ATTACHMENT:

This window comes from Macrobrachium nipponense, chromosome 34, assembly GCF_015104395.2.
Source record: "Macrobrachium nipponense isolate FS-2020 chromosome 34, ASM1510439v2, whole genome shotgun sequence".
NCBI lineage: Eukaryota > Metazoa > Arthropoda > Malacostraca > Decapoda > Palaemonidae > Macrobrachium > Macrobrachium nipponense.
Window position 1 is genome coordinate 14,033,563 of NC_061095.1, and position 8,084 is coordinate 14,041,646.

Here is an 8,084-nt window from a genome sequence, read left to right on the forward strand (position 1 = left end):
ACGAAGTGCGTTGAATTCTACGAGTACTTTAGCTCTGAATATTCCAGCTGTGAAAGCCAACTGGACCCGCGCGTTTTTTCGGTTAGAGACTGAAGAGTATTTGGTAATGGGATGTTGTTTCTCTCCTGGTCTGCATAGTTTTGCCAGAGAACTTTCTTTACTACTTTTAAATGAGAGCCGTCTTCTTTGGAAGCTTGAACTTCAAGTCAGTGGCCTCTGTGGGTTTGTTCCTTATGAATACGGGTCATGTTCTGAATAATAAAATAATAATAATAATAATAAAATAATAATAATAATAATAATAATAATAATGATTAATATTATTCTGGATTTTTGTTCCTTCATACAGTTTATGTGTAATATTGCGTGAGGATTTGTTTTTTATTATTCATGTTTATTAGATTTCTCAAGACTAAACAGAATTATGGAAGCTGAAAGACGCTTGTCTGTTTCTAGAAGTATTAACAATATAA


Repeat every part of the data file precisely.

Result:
This window comes from Macrobrachium nipponense, chromosome 34, assembly GCF_015104395.2.
Source record: "Macrobrachium nipponense isolate FS-2020 chromosome 34, ASM1510439v2, whole genome shotgun sequence".
NCBI lineage: Eukaryota > Metazoa > Arthropoda > Malacostraca > Decapoda > Palaemonidae > Macrobrachium > Macrobrachium nipponense.
Window position 1 is genome coordinate 14,033,563 of NC_061095.1, and position 8,084 is coordinate 14,041,646.

Here is an 8,084-nt window from a genome sequence, read left to right on the forward strand (position 1 = left end):
ACGAAGTGCGTTGAATTCTACGAGTACTTTAGCTCTGAATATTCCAGCTGTGAAAGCCAACTGGACCCGCGCGTTTTTTCGGTTAGAGACTGAAGAGTATTTGGTAATGGGATGTTGTTTCTCTCCTGGTCTGCATAGTTTTGCCAGAGAACTTTCTTTACTACTTTTAAATGAGAGCCGTCTTCTTTGGAAGCTTGAACTTCAAGTCAGTGGCCTCTGTGGGTTTGTTCCTTATGAATACGGGTCATGTTCTGAATAATAAAATAATAATAATAATAATAAAATAATAATAATAATAATAATAATAATAATGATTAATATTATTCTGGATTTTTGTTCCTTCATACAGTTTATGTGTAATATTGCGTGAGGATTTGTTTTTTATTATTCATGTTTATTAGATTTCTCAAGACTAAACAGAATTATGGAAGCTGAAAGACGCTTGTCTGTTTCTAGAAGTATTAACAATATAA